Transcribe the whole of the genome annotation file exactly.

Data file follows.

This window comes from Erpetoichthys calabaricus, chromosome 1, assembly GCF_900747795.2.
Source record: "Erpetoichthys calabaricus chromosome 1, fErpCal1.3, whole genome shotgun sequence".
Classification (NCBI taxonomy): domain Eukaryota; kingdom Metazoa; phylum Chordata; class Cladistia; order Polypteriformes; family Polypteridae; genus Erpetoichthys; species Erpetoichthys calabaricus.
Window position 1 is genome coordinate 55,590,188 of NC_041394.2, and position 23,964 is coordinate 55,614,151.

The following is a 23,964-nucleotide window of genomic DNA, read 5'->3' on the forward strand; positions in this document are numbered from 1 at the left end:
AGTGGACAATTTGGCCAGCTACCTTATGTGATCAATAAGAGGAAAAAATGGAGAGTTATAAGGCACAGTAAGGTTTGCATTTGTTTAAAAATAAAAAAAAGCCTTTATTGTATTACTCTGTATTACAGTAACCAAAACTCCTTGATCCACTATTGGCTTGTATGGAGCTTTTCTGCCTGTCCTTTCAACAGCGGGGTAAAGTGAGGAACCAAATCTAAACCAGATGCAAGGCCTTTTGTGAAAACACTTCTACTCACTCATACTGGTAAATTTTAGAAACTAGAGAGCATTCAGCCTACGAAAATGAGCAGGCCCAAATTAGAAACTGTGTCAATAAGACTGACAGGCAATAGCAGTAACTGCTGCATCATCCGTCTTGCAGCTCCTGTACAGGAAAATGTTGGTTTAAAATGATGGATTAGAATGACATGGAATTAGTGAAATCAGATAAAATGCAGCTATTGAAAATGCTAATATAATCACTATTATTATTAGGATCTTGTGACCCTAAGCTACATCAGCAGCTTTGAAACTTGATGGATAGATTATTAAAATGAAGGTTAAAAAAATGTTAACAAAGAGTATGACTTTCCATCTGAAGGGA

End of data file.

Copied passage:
This window comes from Erpetoichthys calabaricus, chromosome 1, assembly GCF_900747795.2.
Source record: "Erpetoichthys calabaricus chromosome 1, fErpCal1.3, whole genome shotgun sequence".
Classification (NCBI taxonomy): domain Eukaryota; kingdom Metazoa; phylum Chordata; class Cladistia; order Polypteriformes; family Polypteridae; genus Erpetoichthys; species Erpetoichthys calabaricus.
Window position 1 is genome coordinate 55,590,188 of NC_041394.2, and position 23,964 is coordinate 55,614,151.

The following is a 23,964-nucleotide window of genomic DNA, read 5'->3' on the forward strand; positions in this document are numbered from 1 at the left end:
AGTGGACAATTTGGCCAGCTACCTTATGTGATCAATAAGAGGAAAAAATGGAGAGTTATAAGGCACAGTAAGGTTTGCATTTGTTTAAAAATAAAAAAAAGCCTTTATTGTATTACTCTGTATTACAGTAACCAAAACTCCTTGATCCACTATTGGCTTGTATGGAGCTTTTCTGCCTGTCCTTTCAACAGCGGGGTAAAGTGAGGAACCAAATCTAAACCAGATGCAAGGCCTTTTGTGAAAACACTTCTACTCACTCATACTGGTAAATTTTAGAAACTAGAGAGCATTCAGCCTACGAAAATGAGCAGGCCCAAATTAGAAACTGTGTCAATAAGACTGACAGGCAATAGCAGTAACTGCTGCATCATCCGTCTTGCAGCTCCTGTACAGGAAAATGTTGGTTTAAAATGATGGATTAGAATGACATGGAATTAGTGAAATCAGATAAAATGCAGCTATTGAAAATGCTAATATAATCACTATTATTATTAGGATCTTGTGACCCTAAGCTACATCAGCAGCTTTGAAACTTGATGGATAGATTATTAAAATGAAGGTTAAAAAAATGTTAACAAAGAGTATGACTTTCCATCTGAAGGGA